From the Pioneer Advisory Group: Can We Stop Dementia Before It Starts?
Dec 7, 2012, 9:45 AM, Posted by E. Loren Buhle
Few diseases invoke more fear in patients and families than dementia (e.g., Alzheimer’s Disease (AD), progressive multiple sclerosis, Pick’s Disease). Surveys have shown the fear of dementia—especially AD—far outweighs concerns of a diagnosis of cancer, stroke, or cardiovascular disease. Perhaps this fear arises from two concerns: (1) dementia robs us of what makes us human—memory, reasoning, emotions, language—and (2) in most cases there are no effective treatments to cure or palliate the disease. While diagnostics for certain forms of dementia are progressing—allowing us to sort out the reversible causes of dementia, such as hydrocephalus, electrolyte or blood sugar imbalances, brain tumors, and brain injuries—once the diagnosis of AD or Pick’s disease is made, there is little we can do aside from manage the comfort and safety of the patient and family.
What if we could prevent or delay dementia?
In the mid-1960s, the incidence of heart attacks and stroke were increasing at an alarming rate. Great strides were made in treating existing cardiovascular disease, followed by programs at preventing the disease in the first place. These prevention methods included exercise, diet, and the tracking of key incidence indicators such as blood pressure, body mass index, and cholesterol levels to maintain a quantifiable physical health. Could we use similar prevention methods for preventing or delaying dementia?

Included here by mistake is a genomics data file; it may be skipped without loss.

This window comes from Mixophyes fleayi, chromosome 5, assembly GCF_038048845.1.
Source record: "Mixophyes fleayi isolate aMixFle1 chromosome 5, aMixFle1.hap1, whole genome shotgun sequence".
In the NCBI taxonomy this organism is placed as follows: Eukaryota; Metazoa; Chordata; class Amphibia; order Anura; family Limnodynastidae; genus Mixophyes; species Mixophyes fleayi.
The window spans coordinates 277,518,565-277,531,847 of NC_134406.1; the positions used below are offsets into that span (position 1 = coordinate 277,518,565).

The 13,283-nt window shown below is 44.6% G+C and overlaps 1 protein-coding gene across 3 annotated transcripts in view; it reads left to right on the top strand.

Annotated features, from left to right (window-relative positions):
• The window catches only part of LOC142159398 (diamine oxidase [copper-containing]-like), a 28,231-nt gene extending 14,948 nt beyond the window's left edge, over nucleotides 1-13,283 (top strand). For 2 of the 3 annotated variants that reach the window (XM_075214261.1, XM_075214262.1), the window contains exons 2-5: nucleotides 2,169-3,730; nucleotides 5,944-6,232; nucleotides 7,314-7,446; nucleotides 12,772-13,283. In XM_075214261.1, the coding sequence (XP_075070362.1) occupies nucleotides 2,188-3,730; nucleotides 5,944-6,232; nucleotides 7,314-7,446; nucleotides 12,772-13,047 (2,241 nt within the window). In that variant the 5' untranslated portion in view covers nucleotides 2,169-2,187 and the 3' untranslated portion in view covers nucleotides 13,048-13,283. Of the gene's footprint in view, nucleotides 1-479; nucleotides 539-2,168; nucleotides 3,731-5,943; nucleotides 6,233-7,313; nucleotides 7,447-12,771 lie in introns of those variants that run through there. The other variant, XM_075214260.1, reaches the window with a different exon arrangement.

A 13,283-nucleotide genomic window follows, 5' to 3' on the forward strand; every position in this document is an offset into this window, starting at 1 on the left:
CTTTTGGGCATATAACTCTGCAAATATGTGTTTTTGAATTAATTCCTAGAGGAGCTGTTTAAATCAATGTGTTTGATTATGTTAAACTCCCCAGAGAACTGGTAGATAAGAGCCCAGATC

While there are many resources available online for mental exercises—such as mental challenges like crossword puzzles, introducing novelties in the environment, and adult education—how do we know if these mental exercises work? Discussing mental resilience is tantalizing, but how much mental capacity do we need . . . and how long will it last?
What do you think? What are some good measuring sticks to quantify our mental state? Are existing measures of language, memory, perception, emotions, and cognitive skills suitable to allow comparison of a control group with an experimental arm? Are these measures suitable for comparing across experiments? How precise do we need to be?
We certainly have measures for identifying and quantifying protocols to prevent cardiovascular disease. What about Alzheimer’s Disease?
This commentary originally appeared on the RWJF Pioneering Ideas blog.